Nearly everyone likes cultural diplomacy in principle, but some remain skeptical about its value. It is seen by many as soft power at its softest, safe and fuzzy, with more aesthetic rewards than diplomatic ones.
For those of us committed to using cultural diplomacy as a significant force in advancing the national interest, that kind of condescending view is aggravating and we always welcome solid evidence that it is wrong.
The USC Center on Public Diplomacy was pleased to welcome Martin Davidson, CEO of the British Council, the UK’s cultural relations organization to discuss international cultural relations in the 21st Century.
In order for soft power to be effective, however, you need a foundation of trust between countries. This can be a problem with traditional forms of cultural diplomacy, which are often perceived as being merely vehicles for sweetening the appeal of government policy. If a country is perceived to be overly self-interested as it deploys soft power, its efforts will fall flat.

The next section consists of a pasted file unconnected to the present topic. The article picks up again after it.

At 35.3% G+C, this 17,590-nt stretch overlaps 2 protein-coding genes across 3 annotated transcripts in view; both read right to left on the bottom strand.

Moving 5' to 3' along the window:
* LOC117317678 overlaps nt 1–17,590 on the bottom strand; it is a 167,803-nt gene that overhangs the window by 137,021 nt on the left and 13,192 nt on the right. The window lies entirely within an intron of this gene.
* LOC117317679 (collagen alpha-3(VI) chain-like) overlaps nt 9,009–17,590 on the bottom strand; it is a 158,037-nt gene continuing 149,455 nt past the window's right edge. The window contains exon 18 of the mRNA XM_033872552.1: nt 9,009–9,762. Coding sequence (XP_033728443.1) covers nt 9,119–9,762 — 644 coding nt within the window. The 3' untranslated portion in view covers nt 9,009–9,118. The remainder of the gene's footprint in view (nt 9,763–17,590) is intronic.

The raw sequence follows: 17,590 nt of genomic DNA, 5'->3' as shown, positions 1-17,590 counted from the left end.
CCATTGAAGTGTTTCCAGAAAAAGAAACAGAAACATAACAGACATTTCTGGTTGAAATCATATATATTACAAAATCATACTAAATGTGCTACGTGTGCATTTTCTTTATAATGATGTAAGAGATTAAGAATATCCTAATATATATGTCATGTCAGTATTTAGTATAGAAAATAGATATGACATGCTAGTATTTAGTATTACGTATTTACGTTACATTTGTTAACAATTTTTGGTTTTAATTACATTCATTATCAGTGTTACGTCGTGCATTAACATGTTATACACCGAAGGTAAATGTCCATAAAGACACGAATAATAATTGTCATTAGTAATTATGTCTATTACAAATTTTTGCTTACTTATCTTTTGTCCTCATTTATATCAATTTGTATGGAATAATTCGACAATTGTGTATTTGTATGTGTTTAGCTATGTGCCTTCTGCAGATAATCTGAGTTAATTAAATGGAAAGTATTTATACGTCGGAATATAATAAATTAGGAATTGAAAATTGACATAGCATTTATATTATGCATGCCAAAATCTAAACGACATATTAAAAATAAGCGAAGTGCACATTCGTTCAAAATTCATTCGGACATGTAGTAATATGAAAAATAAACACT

Over the past decade, governments have become increasingly aware of the importance of "soft" power ... as a complement to the "hard" power of traditional military and economic means of achieving foreign policy objectives. Today in Westminster Hall I will be debating how we can develop a foreign policy strategy that better integrates the different elements of hard and soft power.
The British Council Colombo has served as the educational bridge between Sri Lanka and the United Kingdom for some 60 years now, specializing in language studies, and strengthening educational and cultural exchange between the two nations. Now it is preparing to undergo a complete refurbishment.
The main idea of this multilateral project lies in opening as many communications channels as possible between Kosovo and the ‘difficult’ states who still keep their doors closed to a normal governmental and civil communication but also to help the society...
Cultural diplomacy, or the more pejorative alternative – cultural imperialism, has become important player in global events. Cultural diplomacy may be seen as a tenet of international relations. It is one of the ‘soft’ aspects of state interactions. This is dissimilar to the ‘hard’ items of statutes, treaties, blocks, pacts, multilateral bodies and the military.
With constitutions in many countries being rewritten or reframed, there's a chance to enshrine those aspirations into law. The British Council has been working for many years with Middle Eastern partners to improve women's access to education and economic benefit...